Clothing & Supplies
Uniforms and clothing used by the Loyalists came in many shapes and colors, and from a variety of sources. Coats of green, red, blue and black wool were all used.
Generally speaking, clothing sent out for the Provincials in Canada and America was authorized and paid for by the Treasury Office. Some few groups initially purchased their own clothing from England, such as the Royal Highland Emigrants, Royal Fencible Americans and the Newfoundland Regiment. Other uniforms were purchased from British regular regiments, such as the clothing of the 10th Regiment of Foot which went to the King’s Orange Rangers in 1778.
Many corps were destitute of clothing upon their being raised. Edward Winslow, the muster master general, noted that the New York Companies fought in rags at the Battle of Long Island in August 1776. This situation almost certainly led to the British firing on them by accident during the battle, causing them heavy losses and bitter feelings.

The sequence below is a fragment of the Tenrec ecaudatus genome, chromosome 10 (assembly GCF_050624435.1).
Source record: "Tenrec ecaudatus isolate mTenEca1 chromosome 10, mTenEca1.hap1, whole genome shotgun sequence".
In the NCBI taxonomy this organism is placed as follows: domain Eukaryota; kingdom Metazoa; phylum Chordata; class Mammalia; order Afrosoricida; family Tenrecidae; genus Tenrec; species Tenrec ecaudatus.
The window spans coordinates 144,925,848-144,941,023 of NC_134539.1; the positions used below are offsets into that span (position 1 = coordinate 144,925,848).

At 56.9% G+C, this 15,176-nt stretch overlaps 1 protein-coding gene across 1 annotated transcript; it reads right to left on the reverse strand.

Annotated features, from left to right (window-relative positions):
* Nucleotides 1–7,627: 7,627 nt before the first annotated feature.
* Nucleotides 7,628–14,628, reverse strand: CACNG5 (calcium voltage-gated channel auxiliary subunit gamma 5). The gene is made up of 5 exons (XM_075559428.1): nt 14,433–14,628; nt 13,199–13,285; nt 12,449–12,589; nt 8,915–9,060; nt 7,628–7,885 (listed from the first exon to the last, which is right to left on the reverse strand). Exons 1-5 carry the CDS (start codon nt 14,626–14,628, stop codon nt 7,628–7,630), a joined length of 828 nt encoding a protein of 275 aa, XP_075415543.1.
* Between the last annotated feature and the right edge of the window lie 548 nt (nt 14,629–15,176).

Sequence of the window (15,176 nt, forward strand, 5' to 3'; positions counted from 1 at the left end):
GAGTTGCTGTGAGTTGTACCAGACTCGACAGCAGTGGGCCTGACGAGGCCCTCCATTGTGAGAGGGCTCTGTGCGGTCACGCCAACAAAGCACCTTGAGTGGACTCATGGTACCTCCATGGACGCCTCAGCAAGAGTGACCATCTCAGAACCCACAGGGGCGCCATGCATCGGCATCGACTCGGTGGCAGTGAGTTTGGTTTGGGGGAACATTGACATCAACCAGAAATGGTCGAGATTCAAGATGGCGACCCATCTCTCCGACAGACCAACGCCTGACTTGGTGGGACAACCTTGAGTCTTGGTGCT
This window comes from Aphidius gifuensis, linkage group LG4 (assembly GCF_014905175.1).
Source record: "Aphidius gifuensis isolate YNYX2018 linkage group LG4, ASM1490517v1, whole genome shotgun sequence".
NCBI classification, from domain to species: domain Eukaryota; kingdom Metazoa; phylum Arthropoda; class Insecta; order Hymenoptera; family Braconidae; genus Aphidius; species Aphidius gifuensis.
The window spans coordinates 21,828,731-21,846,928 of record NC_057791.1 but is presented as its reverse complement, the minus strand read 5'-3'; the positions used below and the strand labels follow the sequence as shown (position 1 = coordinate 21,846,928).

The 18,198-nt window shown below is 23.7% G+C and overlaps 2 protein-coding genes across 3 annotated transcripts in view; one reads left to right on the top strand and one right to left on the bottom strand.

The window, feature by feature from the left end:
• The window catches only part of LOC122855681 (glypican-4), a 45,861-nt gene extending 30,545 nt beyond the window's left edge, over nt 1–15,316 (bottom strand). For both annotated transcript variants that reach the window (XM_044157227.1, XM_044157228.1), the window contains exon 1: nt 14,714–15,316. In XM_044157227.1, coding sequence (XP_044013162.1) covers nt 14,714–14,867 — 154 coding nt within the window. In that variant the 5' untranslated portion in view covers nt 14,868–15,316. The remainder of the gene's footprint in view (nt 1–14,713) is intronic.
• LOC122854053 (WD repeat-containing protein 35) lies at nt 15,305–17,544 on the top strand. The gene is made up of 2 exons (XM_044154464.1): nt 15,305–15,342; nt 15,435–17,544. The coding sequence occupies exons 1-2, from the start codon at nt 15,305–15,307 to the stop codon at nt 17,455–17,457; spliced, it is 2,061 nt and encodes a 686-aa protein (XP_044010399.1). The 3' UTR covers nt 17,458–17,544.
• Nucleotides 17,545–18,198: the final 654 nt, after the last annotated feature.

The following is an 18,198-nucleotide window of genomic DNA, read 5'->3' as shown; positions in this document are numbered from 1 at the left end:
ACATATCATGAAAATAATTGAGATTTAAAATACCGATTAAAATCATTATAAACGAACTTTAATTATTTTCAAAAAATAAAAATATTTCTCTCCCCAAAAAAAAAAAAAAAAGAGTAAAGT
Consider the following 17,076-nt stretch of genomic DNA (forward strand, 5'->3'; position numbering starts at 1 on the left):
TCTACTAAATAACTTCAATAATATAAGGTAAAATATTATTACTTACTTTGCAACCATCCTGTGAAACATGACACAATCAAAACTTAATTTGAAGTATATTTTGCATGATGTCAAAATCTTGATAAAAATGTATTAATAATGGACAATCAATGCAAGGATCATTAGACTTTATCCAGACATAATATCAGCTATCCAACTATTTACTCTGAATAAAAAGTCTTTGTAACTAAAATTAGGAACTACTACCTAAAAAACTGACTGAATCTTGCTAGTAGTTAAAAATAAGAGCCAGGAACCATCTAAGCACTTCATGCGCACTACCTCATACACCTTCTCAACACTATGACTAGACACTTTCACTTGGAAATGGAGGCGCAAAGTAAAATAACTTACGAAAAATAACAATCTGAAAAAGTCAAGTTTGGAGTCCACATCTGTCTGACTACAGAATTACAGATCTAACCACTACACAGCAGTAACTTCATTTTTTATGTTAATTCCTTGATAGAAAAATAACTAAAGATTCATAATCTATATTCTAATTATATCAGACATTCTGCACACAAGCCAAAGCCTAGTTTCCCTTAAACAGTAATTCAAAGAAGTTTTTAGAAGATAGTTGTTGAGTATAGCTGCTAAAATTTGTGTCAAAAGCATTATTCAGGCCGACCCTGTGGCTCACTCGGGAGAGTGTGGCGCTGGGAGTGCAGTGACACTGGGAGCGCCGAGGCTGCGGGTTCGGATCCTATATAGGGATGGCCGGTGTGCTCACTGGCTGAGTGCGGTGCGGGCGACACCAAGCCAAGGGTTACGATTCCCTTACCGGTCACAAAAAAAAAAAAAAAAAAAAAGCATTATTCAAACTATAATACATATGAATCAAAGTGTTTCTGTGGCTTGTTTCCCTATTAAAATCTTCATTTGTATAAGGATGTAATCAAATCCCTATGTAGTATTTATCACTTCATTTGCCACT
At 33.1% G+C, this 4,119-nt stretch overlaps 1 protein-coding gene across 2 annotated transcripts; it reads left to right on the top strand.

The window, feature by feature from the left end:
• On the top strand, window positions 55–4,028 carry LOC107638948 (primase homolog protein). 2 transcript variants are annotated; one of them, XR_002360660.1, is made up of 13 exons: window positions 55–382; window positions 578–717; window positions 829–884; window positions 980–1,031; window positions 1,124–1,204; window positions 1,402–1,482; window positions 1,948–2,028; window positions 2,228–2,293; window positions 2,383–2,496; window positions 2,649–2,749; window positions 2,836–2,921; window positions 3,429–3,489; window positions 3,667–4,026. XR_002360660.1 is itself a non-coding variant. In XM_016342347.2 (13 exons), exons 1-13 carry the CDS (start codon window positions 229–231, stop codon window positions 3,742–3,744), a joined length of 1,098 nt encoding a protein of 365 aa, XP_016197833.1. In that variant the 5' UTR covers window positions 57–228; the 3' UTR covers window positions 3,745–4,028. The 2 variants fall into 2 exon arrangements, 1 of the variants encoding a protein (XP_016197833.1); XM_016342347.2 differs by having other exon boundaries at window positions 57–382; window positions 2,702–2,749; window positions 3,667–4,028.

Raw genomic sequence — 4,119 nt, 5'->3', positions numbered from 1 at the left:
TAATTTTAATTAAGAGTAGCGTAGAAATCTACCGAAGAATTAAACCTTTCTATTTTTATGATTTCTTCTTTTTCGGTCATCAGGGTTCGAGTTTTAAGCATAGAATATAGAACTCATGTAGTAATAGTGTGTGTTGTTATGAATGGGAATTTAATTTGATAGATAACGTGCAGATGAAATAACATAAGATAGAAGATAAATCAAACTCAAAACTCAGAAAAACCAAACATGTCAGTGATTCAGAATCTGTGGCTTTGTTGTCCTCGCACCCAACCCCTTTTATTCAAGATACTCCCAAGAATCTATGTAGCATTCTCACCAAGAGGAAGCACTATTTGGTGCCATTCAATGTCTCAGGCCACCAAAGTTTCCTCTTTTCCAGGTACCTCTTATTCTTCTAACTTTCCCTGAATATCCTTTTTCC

In addition to the clothing sent from England, many articles were purchased locally. Both the Inspector General's Office and the regiments themselves were responsible for purchasing what were known as necessaries for the men: items such as shirts, stockings, trousers, etc. Other items were purchased or obtained by donations from the inhabitants.
Below are some samples of clothing and equipage returns, as well as other material related to items worn by the troops.
New Jersey Volunteers Uniforms & Accouterments, 1776-1783 Click here for ---> Top of Page
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